Dynamically assigning instance variables (redux)

I need a modern answer to Daniel Berger's 2002 post,

  http://blade.nagaokaut.ac.jp/cgi-bin/scat.rb/ruby/ruby-talk/39534

  Is there a way to dynamically assign instance variables?

  class SomeClass
    def initialize(hash)
      hash.each do |key,val|
        @#{key} = val # Doesn't work
      end
    end
  end

Actually, I'd like the assignment and make them attr_readers too.

Nearly meta-programming clueless,

···

--
Bil Kleb
http://fun3d.larc.nasa.gov

Here's one way:
http://rubyquiz.com/quiz67.html

If you just want to set instance variables, you can do:
def initialize(has)
  hash.each do |key,val|
    instance_variable_set "@#{key}", val
  end
end

···

On 10/16/06, Bil Kleb <Bil.Kleb@nasa.gov> wrote:

I need a modern answer to Daniel Berger's 2002 post,

  http://blade.nagaokaut.ac.jp/cgi-bin/scat.rb/ruby/ruby-talk/39534

  Is there a way to dynamically assign instance variables?

  class SomeClass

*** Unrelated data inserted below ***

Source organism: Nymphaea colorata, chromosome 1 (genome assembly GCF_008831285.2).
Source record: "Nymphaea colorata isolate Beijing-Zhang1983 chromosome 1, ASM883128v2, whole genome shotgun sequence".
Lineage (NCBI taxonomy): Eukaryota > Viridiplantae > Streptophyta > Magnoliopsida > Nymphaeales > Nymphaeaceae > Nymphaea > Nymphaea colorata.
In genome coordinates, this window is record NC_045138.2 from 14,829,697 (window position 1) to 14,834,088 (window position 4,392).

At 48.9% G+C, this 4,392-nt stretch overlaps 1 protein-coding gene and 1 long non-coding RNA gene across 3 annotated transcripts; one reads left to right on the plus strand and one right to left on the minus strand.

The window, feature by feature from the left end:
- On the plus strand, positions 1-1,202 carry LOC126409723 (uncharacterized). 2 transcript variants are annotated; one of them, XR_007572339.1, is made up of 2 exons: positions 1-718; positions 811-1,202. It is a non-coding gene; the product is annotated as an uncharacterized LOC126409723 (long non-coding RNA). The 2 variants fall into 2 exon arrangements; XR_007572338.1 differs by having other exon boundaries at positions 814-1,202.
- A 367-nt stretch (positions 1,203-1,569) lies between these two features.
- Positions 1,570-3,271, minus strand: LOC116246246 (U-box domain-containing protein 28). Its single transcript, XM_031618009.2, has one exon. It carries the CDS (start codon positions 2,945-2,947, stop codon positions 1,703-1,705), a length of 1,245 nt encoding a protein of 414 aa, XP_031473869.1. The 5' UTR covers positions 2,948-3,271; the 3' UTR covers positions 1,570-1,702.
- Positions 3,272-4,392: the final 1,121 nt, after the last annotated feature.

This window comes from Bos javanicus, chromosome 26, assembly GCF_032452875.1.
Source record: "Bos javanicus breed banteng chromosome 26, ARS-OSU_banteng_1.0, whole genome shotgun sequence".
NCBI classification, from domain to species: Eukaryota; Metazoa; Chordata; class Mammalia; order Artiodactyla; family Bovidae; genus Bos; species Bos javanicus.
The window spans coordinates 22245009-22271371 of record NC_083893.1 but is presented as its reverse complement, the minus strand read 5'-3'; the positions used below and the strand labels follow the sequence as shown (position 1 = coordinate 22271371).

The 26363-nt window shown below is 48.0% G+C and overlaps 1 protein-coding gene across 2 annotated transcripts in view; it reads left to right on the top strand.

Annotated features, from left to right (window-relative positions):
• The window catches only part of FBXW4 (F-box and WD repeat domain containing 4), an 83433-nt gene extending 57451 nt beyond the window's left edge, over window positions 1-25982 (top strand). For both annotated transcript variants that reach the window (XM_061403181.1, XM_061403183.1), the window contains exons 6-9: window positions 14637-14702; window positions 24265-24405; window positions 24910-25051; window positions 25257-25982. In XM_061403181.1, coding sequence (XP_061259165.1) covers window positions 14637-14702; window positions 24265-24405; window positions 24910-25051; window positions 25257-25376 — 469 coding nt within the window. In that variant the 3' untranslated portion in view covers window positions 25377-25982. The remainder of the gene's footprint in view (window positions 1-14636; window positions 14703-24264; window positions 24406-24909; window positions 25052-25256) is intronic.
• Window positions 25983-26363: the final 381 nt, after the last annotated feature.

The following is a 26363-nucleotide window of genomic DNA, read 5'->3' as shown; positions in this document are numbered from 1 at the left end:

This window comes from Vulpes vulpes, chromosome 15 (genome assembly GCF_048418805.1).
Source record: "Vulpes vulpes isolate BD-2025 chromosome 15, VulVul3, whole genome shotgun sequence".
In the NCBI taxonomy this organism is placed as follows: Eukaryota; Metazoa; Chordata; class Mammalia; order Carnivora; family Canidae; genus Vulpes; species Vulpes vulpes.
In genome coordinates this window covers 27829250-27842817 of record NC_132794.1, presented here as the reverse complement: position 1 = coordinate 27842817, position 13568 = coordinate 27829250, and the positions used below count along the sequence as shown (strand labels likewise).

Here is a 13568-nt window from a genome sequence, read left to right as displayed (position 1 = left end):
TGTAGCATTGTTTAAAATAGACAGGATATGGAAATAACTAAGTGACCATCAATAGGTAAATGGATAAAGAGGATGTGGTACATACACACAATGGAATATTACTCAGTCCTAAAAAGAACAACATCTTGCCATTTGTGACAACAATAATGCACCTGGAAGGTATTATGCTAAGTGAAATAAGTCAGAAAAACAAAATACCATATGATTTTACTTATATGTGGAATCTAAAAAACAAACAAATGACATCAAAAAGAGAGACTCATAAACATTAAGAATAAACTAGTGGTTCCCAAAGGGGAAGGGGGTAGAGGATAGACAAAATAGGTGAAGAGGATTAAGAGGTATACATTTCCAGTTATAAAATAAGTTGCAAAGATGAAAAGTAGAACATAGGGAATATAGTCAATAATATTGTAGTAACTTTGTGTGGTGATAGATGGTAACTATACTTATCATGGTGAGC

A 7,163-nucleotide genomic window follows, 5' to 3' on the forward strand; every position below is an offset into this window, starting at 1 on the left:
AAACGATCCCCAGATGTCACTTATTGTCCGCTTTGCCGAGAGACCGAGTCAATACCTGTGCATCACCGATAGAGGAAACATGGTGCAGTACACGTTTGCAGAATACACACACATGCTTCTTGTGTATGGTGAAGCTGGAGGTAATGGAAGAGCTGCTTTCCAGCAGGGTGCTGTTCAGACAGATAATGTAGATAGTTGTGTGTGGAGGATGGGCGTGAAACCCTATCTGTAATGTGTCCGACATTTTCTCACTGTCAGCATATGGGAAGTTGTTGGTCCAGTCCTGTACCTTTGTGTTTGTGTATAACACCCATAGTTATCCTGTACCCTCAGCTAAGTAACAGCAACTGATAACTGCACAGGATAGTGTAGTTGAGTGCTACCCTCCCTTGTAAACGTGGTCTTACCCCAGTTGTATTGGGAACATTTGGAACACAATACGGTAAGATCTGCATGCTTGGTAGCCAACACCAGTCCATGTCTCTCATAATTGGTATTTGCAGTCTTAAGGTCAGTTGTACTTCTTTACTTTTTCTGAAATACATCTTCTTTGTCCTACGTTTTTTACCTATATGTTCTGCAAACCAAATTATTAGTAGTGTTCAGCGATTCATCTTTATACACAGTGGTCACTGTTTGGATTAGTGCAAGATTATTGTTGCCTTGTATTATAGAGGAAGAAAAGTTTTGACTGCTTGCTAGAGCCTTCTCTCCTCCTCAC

def initialize(hash)
      hash.each do |key,val|
        @#{key} = val # Doesn't work
      end
    end
  end

Is there a way to dynamically assign instance variables?

class SomeClass
   def initialize(hash)
     hash.each do |key,val|
       @#{key} = val # Doesn't work
     end
   end
end

Replace:

@#{key} = val

with:

self.instance_variable_set(:@"#{key}", val)

Actually, I'd like the assignment and make them attr_readers too.

Nearly meta-programming clueless,

Not sure on this one, havn't gone too deep into metaprogramming in ruby.

···

On 06-10-16, at 22:35, Bil Kleb wrote:

--
Jeremy Tregunna
jtregunna@blurgle.ca

Bil Kleb wrote:

  Is there a way to dynamically assign instance variables?

[...snip...]

Actually, I'd like the assignment and make them attr_readers too.

class Foo
  def initialize( hash={} )
    hash.each{ |key,value|
      var_name = "@#{key}"
      instance_variable_set( var_name, value )
      singleton_class = class << self; self; end